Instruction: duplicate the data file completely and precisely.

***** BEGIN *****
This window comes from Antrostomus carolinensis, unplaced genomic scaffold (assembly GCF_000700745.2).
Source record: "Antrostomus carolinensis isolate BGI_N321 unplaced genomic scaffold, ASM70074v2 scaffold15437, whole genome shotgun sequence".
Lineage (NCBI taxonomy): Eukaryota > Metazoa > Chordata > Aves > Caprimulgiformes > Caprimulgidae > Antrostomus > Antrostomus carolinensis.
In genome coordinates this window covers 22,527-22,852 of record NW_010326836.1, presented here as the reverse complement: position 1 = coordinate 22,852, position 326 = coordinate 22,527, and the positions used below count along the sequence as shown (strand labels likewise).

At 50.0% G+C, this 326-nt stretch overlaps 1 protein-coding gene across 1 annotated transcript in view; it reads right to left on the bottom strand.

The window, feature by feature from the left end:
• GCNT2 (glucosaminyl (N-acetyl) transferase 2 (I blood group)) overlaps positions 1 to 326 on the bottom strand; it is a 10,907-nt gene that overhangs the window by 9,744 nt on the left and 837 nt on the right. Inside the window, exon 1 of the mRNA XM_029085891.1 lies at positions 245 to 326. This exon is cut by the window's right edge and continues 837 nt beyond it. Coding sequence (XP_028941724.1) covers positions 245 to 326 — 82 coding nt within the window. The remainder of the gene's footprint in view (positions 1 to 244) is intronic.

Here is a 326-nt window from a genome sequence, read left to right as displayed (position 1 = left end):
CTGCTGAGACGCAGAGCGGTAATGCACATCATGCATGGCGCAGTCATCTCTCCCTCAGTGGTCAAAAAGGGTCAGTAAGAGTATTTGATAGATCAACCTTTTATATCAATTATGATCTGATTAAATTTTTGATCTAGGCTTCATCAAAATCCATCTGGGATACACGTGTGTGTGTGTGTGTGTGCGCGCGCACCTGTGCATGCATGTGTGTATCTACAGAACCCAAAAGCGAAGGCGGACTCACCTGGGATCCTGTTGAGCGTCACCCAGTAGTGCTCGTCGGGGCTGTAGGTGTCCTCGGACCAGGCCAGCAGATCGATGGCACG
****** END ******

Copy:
This window comes from Antrostomus carolinensis, unplaced genomic scaffold (assembly GCF_000700745.2).
Source record: "Antrostomus carolinensis isolate BGI_N321 unplaced genomic scaffold, ASM70074v2 scaffold15437, whole genome shotgun sequence".
Lineage (NCBI taxonomy): Eukaryota > Metazoa > Chordata > Aves > Caprimulgiformes > Caprimulgidae > Antrostomus > Antrostomus carolinensis.
In genome coordinates this window covers 22,527-22,852 of record NW_010326836.1, presented here as the reverse complement: position 1 = coordinate 22,852, position 326 = coordinate 22,527, and the positions used below count along the sequence as shown (strand labels likewise).

At 50.0% G+C, this 326-nt stretch overlaps 1 protein-coding gene across 1 annotated transcript in view; it reads right to left on the bottom strand.

The window, feature by feature from the left end:
• GCNT2 (glucosaminyl (N-acetyl) transferase 2 (I blood group)) overlaps positions 1 to 326 on the bottom strand; it is a 10,907-nt gene that overhangs the window by 9,744 nt on the left and 837 nt on the right. Inside the window, exon 1 of the mRNA XM_029085891.1 lies at positions 245 to 326. This exon is cut by the window's right edge and continues 837 nt beyond it. Coding sequence (XP_028941724.1) covers positions 245 to 326 — 82 coding nt within the window. The remainder of the gene's footprint in view (positions 1 to 244) is intronic.

Here is a 326-nt window from a genome sequence, read left to right as displayed (position 1 = left end):
CTGCTGAGACGCAGAGCGGTAATGCACATCATGCATGGCGCAGTCATCTCTCCCTCAGTGGTCAAAAAGGGTCAGTAAGAGTATTTGATAGATCAACCTTTTATATCAATTATGATCTGATTAAATTTTTGATCTAGGCTTCATCAAAATCCATCTGGGATACACGTGTGTGTGTGTGTGTGTGCGCGCGCACCTGTGCATGCATGTGTGTATCTACAGAACCCAAAAGCGAAGGCGGACTCACCTGGGATCCTGTTGAGCGTCACCCAGTAGTGCTCGTCGGGGCTGTAGGTGTCCTCGGACCAGGCCAGCAGATCGATGGCACG